Wednesday, August 27, 2014

Christmas in Another Culture

A rainy Christmas Eve morning has slowed us down and given me time for reflection on being in a different culture at this time of year. This is the 4th time (out of 52) that I have not been in the United States at Christmas.

26 years ago I was in Paris during Christmas week on my first honeymoon. It was fascinating. So much less commercial that the U.S. back then. People spent time with families on Christmas Eve and then spent Christmas day going to the movies. We say 3 old movies that day. It was funny to see trees covered in fake snow throughout the city. I have to say that I had a wonderful time. Everywhere we went, except for a café across from The Louvre, we met people who gave lie to the Parisians are all rude and mean meme.  In the market on Rue Mouffetard, where we shopped every day for lunch, in the small tabacs and cafes where we warmed up, caught out breath and empties our bladders when we were out exploring, people just made us feel welcome.

Two other times I was out of the country, but it didn’t feel like a different culture. First The Amazing Ms. D and I were a Princess Cruise Line trip to the western Caribbean. At the time Princess was still owned by P&O ships so the holiday had a vaguely British feel. Second was the year that we spent in Canmore Alberta. The Canadian traditions are also a mix of traditions, vaguely British, but highly influenced by the U.S.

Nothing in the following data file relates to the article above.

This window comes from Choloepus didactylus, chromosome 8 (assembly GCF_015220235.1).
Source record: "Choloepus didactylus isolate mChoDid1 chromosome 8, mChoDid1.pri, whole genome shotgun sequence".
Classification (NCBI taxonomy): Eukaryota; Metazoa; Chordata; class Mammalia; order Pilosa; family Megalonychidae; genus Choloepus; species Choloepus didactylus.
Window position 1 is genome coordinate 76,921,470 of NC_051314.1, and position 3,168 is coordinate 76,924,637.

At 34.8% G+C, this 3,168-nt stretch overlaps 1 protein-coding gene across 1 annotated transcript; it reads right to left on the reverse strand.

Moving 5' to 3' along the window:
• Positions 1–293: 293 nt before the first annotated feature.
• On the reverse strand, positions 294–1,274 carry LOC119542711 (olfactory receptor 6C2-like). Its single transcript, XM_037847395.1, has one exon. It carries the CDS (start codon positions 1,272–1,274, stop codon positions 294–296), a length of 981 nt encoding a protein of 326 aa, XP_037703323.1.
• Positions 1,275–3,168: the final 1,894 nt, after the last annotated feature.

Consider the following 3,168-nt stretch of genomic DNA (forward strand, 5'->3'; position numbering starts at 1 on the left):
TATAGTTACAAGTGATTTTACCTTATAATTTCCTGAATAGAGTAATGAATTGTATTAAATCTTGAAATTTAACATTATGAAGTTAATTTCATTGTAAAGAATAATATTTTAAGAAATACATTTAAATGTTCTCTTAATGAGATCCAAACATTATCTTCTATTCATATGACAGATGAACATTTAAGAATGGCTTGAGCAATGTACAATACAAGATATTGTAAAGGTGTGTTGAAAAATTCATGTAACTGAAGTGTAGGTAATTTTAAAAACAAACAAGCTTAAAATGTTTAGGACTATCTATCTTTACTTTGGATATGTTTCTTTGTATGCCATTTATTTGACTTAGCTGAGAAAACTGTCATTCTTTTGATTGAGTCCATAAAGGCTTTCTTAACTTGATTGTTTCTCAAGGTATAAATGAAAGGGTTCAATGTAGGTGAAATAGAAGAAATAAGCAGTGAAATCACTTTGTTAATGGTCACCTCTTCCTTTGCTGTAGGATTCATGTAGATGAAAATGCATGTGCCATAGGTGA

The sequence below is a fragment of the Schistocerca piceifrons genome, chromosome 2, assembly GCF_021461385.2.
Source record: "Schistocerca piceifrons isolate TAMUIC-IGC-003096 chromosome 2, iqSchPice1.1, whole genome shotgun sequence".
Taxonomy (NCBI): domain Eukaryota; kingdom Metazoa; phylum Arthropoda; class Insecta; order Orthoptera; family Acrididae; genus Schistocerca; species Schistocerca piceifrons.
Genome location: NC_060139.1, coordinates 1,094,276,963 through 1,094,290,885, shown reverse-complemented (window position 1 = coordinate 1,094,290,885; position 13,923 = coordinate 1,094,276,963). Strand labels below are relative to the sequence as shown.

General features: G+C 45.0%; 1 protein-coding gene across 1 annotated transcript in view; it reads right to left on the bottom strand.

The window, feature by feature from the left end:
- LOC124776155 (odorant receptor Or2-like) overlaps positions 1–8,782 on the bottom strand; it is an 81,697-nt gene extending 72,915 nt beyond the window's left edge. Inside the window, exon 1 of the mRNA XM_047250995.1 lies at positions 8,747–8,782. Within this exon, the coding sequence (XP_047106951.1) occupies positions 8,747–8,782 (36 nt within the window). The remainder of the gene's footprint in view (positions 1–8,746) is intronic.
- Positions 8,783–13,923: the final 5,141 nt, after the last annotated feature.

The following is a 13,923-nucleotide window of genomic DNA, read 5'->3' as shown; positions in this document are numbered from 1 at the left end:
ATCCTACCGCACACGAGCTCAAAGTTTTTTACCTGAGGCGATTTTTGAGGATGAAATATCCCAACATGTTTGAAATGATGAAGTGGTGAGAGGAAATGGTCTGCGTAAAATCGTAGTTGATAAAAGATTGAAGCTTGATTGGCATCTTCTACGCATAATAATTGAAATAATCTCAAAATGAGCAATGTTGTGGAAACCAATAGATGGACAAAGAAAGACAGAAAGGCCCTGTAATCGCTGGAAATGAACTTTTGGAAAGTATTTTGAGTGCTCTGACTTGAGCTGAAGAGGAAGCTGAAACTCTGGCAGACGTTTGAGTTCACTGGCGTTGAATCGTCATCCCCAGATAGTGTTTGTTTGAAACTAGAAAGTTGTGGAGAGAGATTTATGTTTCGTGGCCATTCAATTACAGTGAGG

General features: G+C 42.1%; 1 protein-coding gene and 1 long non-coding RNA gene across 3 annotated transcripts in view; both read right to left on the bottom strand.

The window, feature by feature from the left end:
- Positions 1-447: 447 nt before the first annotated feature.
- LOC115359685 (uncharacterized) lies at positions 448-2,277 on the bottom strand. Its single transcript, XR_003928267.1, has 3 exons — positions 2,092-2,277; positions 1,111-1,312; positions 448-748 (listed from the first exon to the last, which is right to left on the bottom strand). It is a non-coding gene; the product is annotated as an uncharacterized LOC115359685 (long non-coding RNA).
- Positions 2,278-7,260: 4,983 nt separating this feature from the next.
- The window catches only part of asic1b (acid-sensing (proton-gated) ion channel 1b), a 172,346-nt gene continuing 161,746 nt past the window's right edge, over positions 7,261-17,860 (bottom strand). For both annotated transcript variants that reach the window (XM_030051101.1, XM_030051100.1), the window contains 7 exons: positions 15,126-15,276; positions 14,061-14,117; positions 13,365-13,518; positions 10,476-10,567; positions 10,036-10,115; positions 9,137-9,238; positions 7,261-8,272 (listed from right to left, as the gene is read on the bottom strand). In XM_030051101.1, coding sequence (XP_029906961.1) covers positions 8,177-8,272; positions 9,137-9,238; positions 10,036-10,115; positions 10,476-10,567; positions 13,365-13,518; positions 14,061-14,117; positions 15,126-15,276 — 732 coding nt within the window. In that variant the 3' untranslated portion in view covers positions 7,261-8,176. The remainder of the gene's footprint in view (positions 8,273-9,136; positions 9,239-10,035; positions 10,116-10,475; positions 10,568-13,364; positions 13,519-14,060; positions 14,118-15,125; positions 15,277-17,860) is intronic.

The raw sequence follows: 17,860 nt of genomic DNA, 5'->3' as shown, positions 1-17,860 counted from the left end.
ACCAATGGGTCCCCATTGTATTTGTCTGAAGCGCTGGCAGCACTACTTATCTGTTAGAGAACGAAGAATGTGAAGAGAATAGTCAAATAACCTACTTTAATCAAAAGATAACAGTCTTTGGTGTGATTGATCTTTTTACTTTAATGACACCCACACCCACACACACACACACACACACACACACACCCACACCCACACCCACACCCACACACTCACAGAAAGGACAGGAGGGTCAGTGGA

This year is the first time I have been in warm weather country for Christmas. And even though Puerto Rico is a colony of the U.S. and therefore greatly influenced by its culture, things here are just different. The weather is throwing me off. I am just not used to 83 degrees (although Bethlehem was probably warmer).

In the town squares, there are nativity scenes, but also tribute to the Three Kings. In fact Three Kings Day (Jan. 6th) is at least as big a holiday as Christmas. At Plaza Colon (seemap) the four corners are filled with larger than life statues.

There are parades and a form of caroling called trullas or asaltos which usually includes hiring musicians and going from house to house to sing carols.

Christmas Eve is the family get-together. That is the time for major dinners and gift giving. There will be pernil, pastels, arroz con gandules and, of course, coquito. Lots family, kids running around, music, and talk.

Anyway, it is not better or worse, but different, and that to me is the joy of exploring new places. Finding the differences and see also the commonalities and celebrating them both.  

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